Restoration of glades, barrens, and woodlands provides the most diverse and resilient habitat for woodland birds. Many of these sites are presently in either a closed-canopy condition or have been severely overtaken by cedars and other woody growth. Efforts to restore these degraded woodland communities should begin with proper site selection and reintroduction of fire. Thinning to reduce overstory canopy cover or clearing to remove encroaching woody growth may be necessary prior to burning. Because many sites are still in a remnant wooded condition, reintroducing fire and increasing sunlight to the ground often results in a floristically diverse understory of native grasses and forbs. Areas severely degraded by agricultural conversion or invasive plants may require herbicide treatments to remove non-native vegetation, followed by restoring native grasses and forbs.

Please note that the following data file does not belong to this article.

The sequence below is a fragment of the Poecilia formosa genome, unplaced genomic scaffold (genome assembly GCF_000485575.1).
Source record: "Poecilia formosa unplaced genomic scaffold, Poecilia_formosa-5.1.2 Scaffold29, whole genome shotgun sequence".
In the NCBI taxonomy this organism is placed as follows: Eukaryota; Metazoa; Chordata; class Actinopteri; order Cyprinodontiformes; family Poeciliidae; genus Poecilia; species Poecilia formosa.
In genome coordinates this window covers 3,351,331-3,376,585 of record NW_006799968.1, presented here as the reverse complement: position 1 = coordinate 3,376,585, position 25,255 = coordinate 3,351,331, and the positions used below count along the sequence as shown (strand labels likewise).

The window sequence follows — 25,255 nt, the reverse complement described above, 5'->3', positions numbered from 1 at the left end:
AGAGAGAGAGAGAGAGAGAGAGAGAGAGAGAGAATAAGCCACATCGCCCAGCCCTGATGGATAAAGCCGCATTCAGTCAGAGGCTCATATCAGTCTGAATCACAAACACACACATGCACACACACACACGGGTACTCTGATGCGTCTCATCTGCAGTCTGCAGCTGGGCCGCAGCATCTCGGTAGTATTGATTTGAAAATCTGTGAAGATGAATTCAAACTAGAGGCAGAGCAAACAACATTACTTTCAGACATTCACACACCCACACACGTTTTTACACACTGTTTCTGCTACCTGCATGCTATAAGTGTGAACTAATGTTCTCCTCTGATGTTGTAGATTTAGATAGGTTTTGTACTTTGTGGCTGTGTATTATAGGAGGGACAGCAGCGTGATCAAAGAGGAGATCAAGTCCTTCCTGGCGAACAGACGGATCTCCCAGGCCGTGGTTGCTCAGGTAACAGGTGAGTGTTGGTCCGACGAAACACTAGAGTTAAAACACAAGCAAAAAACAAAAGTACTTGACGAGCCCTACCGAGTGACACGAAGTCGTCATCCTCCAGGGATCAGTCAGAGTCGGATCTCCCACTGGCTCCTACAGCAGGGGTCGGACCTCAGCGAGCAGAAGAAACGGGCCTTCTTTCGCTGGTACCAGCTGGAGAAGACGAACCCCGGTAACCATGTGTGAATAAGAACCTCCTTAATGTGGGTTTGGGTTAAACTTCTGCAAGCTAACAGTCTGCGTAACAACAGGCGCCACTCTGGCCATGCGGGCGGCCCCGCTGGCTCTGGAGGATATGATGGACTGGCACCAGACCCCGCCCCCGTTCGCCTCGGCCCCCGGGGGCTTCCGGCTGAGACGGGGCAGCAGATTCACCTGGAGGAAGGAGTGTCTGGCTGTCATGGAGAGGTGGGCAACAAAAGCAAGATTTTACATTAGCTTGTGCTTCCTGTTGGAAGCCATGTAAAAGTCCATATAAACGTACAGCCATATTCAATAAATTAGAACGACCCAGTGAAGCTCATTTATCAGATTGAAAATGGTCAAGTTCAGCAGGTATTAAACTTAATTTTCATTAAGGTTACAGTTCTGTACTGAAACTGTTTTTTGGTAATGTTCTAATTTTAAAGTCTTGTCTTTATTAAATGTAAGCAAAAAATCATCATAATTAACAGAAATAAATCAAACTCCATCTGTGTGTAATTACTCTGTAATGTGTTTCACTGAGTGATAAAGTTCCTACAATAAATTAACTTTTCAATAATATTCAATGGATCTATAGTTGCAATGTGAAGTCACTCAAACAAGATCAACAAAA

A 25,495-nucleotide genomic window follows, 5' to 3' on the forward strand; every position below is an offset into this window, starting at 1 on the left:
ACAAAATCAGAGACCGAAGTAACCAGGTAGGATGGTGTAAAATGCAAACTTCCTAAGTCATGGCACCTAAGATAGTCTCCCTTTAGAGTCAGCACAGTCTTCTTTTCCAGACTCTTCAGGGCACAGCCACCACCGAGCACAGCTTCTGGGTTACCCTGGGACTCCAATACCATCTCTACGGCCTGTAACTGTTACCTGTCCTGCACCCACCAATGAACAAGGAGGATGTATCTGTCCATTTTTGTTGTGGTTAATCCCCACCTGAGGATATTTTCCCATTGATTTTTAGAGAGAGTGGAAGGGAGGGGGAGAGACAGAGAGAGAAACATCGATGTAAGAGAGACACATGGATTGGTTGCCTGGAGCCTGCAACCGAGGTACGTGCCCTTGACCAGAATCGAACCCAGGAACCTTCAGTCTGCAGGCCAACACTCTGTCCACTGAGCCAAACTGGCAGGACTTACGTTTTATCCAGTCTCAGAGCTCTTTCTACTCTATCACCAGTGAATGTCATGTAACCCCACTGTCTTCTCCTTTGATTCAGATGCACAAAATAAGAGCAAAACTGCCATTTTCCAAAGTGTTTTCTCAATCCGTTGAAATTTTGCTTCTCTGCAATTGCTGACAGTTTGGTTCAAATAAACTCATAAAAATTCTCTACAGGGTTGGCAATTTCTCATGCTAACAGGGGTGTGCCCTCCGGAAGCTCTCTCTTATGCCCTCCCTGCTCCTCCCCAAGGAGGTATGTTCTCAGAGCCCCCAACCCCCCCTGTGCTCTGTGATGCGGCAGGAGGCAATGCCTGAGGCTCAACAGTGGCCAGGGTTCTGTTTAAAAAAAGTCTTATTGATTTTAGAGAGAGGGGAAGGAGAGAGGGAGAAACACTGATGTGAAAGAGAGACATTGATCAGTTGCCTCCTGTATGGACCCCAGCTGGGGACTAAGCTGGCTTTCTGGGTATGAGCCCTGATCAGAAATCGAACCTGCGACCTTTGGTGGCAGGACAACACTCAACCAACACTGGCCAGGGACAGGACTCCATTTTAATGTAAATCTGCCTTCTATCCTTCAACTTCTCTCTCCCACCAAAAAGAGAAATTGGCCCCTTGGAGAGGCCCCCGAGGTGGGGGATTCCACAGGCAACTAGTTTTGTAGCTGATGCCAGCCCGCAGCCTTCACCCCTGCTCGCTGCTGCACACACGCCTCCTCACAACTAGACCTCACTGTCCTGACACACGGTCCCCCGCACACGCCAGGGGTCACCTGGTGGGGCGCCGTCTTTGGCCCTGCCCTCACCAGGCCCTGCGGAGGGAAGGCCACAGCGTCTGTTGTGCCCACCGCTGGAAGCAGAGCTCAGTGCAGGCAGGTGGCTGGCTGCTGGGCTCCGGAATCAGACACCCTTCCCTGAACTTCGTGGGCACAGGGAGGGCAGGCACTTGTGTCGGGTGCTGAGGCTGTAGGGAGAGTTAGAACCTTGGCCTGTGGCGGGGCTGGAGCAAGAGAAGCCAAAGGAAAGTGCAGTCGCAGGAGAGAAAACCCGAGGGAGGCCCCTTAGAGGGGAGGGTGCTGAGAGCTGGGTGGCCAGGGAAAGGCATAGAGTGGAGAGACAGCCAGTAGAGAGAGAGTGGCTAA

Bottomland hardwoods converted to cropland and pasture, especially along streams and rivers, should also be restored. Restoration of these sites should lead to the development of natural, structurally diverse, forest systems that complement the riparian landscape in which they are located. Examples of efforts by the CHJV to restore natural communities across the Central Hardwoods Bird Conservation Region can be found on the Implementation page.